But hey, no sacrifice is too great when enemies are all around and the common cause is clear: revitalizing Russia’s past superpower mojo and putting the arrogant West in its rightful place. (Washington has crossed a line through its unilateral, winner-take-all foreign policy that undermines trust in interstate relations, claims former Russian foreign minister Igor Ivanov.) Indeed, a wave of patriotic “nuclear euphoria” is sweeping Russia, writes Aleksandr Golts. However, the military expert comments that the Russian nuclear arsenal is nowhere near as mighty as Russia’s delusional warmongers portray it to be. Leonid Radzikhovsky sees similar miscalculations in Russia’s assessment of its superpower status. To paraphrase the political analyst: Russia is unable to fill the shoes it longs to wear, but is too big for the much smaller shoes the West has picked out for it – and that’s a problem for both sides, but especially for Russia, if it absolutely insists on wearing the oversized shoes.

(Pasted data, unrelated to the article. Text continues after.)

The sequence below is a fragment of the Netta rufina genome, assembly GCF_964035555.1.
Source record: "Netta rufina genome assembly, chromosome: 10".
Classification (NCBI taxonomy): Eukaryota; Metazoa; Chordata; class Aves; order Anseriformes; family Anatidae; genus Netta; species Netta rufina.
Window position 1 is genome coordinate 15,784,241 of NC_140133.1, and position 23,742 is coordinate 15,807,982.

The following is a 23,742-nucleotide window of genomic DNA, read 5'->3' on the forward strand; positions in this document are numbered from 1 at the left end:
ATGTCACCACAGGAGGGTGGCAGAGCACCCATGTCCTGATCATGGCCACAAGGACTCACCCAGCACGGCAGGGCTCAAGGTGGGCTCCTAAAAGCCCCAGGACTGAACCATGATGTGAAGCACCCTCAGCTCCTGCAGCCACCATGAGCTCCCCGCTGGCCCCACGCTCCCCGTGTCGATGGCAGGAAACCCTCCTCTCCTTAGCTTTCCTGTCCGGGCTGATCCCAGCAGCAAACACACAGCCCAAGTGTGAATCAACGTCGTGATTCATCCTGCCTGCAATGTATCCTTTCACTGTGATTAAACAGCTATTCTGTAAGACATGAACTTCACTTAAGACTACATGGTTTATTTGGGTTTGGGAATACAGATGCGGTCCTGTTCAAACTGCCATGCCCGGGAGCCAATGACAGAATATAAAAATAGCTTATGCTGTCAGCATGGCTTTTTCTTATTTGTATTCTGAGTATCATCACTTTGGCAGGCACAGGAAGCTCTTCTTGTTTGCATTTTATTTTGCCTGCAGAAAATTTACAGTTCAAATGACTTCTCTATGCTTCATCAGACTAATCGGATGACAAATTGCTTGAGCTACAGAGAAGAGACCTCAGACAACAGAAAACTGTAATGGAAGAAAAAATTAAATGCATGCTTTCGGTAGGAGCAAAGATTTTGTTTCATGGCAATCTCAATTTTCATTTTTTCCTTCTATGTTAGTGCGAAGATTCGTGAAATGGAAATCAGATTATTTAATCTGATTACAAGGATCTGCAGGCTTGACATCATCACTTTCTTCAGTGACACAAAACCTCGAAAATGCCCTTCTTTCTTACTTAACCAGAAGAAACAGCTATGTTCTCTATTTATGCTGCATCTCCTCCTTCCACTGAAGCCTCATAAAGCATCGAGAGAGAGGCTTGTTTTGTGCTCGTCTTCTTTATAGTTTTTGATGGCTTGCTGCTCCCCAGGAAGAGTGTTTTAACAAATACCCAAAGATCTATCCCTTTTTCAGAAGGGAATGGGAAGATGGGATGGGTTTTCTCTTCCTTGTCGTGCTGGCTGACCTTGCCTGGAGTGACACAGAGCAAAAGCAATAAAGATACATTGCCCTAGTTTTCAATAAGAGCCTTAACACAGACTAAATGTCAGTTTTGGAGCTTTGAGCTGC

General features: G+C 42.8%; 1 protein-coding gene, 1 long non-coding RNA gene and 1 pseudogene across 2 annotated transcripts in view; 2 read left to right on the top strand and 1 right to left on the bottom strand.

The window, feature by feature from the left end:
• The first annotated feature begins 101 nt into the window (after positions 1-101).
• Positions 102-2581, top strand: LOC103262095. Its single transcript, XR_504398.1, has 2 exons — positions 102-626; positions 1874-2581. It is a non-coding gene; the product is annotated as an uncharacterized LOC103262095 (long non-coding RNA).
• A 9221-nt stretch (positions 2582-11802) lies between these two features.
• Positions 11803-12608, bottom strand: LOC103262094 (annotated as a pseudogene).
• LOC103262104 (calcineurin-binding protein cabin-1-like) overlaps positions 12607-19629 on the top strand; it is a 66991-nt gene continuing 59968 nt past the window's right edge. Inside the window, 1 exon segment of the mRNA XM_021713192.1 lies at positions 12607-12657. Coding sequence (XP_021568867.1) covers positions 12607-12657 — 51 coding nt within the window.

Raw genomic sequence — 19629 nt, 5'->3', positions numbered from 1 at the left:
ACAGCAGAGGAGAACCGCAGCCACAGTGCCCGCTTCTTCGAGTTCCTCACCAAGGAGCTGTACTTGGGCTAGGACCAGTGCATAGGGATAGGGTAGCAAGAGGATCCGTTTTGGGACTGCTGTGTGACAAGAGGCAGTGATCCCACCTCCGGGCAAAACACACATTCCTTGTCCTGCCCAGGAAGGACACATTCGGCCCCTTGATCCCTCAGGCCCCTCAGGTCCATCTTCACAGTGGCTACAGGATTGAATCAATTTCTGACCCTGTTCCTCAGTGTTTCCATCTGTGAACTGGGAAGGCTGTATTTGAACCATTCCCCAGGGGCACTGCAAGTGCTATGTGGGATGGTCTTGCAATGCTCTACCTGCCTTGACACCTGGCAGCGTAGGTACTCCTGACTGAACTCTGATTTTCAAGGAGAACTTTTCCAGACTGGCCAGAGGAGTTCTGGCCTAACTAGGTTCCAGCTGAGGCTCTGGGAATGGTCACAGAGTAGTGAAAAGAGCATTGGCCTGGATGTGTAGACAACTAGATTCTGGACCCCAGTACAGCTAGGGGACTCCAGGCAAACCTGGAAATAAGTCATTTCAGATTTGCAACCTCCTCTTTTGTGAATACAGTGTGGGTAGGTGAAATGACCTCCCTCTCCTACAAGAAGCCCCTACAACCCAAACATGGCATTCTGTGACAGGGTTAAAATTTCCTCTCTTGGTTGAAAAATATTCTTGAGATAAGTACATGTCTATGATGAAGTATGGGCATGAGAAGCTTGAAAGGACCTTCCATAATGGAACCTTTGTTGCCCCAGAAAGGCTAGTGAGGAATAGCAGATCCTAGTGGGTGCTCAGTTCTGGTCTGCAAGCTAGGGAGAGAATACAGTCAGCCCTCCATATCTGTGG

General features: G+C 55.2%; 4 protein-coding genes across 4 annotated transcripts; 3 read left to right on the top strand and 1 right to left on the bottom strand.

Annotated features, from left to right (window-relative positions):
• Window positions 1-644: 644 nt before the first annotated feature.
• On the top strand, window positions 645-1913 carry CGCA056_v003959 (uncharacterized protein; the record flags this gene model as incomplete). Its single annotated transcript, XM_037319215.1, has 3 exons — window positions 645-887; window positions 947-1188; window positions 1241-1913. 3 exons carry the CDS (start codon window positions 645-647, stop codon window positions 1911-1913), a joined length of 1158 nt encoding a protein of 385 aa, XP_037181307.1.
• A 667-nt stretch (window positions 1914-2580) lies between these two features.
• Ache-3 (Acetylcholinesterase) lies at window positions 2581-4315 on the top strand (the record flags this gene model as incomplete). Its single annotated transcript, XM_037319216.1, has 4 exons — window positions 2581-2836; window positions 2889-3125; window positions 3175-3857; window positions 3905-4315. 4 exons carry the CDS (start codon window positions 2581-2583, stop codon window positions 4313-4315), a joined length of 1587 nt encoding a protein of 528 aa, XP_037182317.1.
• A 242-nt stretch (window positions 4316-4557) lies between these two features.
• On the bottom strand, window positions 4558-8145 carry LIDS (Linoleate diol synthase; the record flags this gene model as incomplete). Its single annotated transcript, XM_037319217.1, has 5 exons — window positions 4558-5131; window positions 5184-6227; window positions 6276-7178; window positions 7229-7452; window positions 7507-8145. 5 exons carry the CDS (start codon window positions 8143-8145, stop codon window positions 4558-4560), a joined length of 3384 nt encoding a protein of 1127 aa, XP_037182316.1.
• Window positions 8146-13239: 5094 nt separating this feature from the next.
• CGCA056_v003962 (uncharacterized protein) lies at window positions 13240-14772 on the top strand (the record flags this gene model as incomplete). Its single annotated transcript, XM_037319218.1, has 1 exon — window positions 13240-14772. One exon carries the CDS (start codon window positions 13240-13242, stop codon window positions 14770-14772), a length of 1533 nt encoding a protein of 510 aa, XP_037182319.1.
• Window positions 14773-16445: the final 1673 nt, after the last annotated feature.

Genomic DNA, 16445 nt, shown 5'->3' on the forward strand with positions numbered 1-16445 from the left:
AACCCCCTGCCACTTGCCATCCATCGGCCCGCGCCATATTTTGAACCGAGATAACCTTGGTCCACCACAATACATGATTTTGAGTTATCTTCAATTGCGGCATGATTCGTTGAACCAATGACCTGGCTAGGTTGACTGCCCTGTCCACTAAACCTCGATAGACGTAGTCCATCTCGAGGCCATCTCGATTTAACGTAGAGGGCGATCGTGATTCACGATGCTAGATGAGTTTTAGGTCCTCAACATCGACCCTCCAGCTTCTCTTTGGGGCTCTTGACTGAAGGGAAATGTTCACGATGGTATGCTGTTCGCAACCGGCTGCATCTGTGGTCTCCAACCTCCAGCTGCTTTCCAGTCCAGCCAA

The “shoe size” issue has many analysts suggesting that serious changes could be “afoot” in Russia. Gaaze and Shamina believe that Russia’s economic and foreign policy problems require a domestic political breakthrough. Some government officials suggested to The New Times that Putin is about to crack down on the “liberal” government and expand his powers, and that the Kremlin will “dot all the i’s” in that plan next month. Navalny says the situation will continue to deteriorate until Putin is gone. Konstantin Simonov says the West may be engineering such a scenario by pushing the Russian people or elite to turn on Putin. And Boris Mezhuyev contends that Putin is balancing between an increasingly wishy-washy elite and conservative hardliners, and so stepping down would be the worst thing he could do for Russia. Instead, he argues that Putin needs to find a more close-knit circle of trustworthy confidants to secure “the future of a sovereign civilization that rose up against a Western dictatorship.”

    One thing is clear: No one stands to benefit from the current tension in international relations and its potential consequences – that is, except Islamic State fighters, writes Georgy Mirsky. It seems that if Russia and the West could agree on anything these days, it is that the jihadists’ international footprint must grow smaller.

    Matthew Larson,

    Translator/Copy Editor